Creating a Website that Does Almost Nothing.


business successs secrets

I’ve worked with hundreds of business owners in creating websites for their business – and often discover during the process that there’s a lot of “magical” thinking out there when it comes to web site development.

Many business owners just assume that by simply creating a website, they’re going to automatically experience floods of traffic from qualified prospective clients/customers.

They expect the website to collect and process leads while acting as a 24/7/365 sales force that never sleeps.

Of course all of the above is possible – but only if you build the website with accomplishing those goals in mind.

In Steps to Starting a Small Business, I advise small business owners to:

Remember, when you’re starting your own small business everything is going to take longer and cost more than you planned.

Chances are, you aren’t a MASTER at all of the jobs you’re going to need performed in your small business, so you should probably plan on farming out at least SOME of the work.

One of the jobs I recommended you farm out is the development of your website because there truth is, unless you’re an experienced web developer, the first website you create is going to be a piece of shit.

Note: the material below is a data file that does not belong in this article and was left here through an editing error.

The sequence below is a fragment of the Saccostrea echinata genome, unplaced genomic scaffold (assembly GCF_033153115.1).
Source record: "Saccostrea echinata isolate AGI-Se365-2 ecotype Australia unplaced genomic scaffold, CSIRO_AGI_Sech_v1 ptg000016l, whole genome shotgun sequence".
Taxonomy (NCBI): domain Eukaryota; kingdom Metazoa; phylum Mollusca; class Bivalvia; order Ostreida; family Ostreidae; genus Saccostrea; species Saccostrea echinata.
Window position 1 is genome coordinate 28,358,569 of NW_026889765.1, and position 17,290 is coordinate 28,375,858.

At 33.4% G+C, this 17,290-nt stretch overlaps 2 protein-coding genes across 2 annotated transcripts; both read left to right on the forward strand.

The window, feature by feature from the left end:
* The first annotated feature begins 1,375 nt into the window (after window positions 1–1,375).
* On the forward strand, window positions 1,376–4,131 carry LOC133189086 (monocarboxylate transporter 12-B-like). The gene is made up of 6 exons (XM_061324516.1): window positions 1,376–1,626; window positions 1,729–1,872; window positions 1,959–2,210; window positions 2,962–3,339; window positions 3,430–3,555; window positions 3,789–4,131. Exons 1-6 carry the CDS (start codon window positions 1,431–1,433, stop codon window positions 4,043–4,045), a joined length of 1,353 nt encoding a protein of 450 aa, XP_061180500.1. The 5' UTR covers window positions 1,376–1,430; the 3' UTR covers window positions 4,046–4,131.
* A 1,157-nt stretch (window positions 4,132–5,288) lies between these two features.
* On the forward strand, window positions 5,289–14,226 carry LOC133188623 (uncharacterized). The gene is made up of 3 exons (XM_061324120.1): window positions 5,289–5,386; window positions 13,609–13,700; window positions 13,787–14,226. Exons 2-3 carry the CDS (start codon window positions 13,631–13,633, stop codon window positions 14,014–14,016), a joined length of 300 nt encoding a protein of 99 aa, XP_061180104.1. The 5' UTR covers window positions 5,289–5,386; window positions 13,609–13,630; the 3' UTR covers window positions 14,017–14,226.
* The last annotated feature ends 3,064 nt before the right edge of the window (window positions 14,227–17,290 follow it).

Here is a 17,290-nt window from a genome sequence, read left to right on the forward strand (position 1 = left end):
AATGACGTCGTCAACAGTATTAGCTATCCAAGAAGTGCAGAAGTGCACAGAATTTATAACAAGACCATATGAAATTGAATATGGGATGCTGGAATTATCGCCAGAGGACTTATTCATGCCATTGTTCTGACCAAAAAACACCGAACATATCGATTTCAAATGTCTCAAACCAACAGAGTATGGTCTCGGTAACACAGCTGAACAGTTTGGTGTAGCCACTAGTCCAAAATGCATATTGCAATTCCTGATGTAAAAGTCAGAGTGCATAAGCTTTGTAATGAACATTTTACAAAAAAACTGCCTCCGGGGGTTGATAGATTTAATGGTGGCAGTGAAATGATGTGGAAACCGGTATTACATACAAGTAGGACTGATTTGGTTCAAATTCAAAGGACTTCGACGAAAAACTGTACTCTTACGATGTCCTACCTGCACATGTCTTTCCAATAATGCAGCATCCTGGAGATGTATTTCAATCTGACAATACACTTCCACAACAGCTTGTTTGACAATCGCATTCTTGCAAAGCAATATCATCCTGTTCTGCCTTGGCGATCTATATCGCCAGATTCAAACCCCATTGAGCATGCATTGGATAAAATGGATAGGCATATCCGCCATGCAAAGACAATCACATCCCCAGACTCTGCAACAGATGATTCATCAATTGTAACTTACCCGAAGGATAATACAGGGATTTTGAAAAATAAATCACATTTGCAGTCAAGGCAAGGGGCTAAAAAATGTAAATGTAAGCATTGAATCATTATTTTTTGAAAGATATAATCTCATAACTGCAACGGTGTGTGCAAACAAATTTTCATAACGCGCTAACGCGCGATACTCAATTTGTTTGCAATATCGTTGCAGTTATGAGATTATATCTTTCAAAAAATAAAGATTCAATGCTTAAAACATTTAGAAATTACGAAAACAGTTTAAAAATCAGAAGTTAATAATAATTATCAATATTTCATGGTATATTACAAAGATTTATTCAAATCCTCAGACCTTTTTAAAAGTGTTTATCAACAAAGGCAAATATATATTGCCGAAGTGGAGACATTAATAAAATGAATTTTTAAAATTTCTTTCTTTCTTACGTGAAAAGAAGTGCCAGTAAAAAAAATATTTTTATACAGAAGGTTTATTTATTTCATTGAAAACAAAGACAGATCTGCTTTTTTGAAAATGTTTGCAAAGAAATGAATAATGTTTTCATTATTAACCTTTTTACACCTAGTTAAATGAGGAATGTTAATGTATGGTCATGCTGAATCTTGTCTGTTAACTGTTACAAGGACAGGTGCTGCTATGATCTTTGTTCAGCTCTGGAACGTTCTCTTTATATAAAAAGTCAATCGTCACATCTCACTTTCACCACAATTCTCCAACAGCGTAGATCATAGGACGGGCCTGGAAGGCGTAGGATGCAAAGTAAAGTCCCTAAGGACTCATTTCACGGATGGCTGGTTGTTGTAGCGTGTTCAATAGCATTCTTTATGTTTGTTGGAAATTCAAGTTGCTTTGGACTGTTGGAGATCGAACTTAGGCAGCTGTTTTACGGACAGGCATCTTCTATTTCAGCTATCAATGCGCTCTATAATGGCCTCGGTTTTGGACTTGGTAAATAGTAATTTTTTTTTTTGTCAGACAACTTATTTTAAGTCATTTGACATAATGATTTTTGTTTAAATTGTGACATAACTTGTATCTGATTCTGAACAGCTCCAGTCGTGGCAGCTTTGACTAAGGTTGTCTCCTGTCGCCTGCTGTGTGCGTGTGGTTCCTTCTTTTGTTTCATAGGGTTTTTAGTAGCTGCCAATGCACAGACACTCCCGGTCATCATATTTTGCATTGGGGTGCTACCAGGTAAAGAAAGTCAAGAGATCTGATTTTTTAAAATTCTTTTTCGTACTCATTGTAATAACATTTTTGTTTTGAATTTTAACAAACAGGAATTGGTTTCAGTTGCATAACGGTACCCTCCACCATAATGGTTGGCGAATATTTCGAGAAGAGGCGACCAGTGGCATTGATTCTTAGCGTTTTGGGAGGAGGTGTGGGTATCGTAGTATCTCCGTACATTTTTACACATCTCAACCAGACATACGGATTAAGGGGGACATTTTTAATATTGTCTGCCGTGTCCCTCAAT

(Sometimes even experienced web developers need a little help at seeing “the forest for the trees” which means, it’s possible for an experienced web developer to create a piece of shit for themselves – even though they “know” better!)

Whether it’s your first website or your first blog, you wil no doubt be FILLED with pride when you complete it.    If there were such a thing, surely your website would win the “good for a beginner”  award.

The problem is, no one is “grading” this project.  This is your BUSINESS we’re talking about!  If your business is small, then you REALLY want to do everything you can to make your business look – professional, established and trust worthy!

If money is tight, the last thing you want to scrimp on is your web presence!

Here’s one of the first websites I ever created – talk about long ago and far away: WADERS.  I created these web pages by hand using Notepad.  I thought WYSIWYG HTML editors were for the weak and addle minded!  (Turns out they were MAGIC for those who charged by the hour!)  The site was created when you accessed the internet via dial up and a 28.8 baud modem was FAST!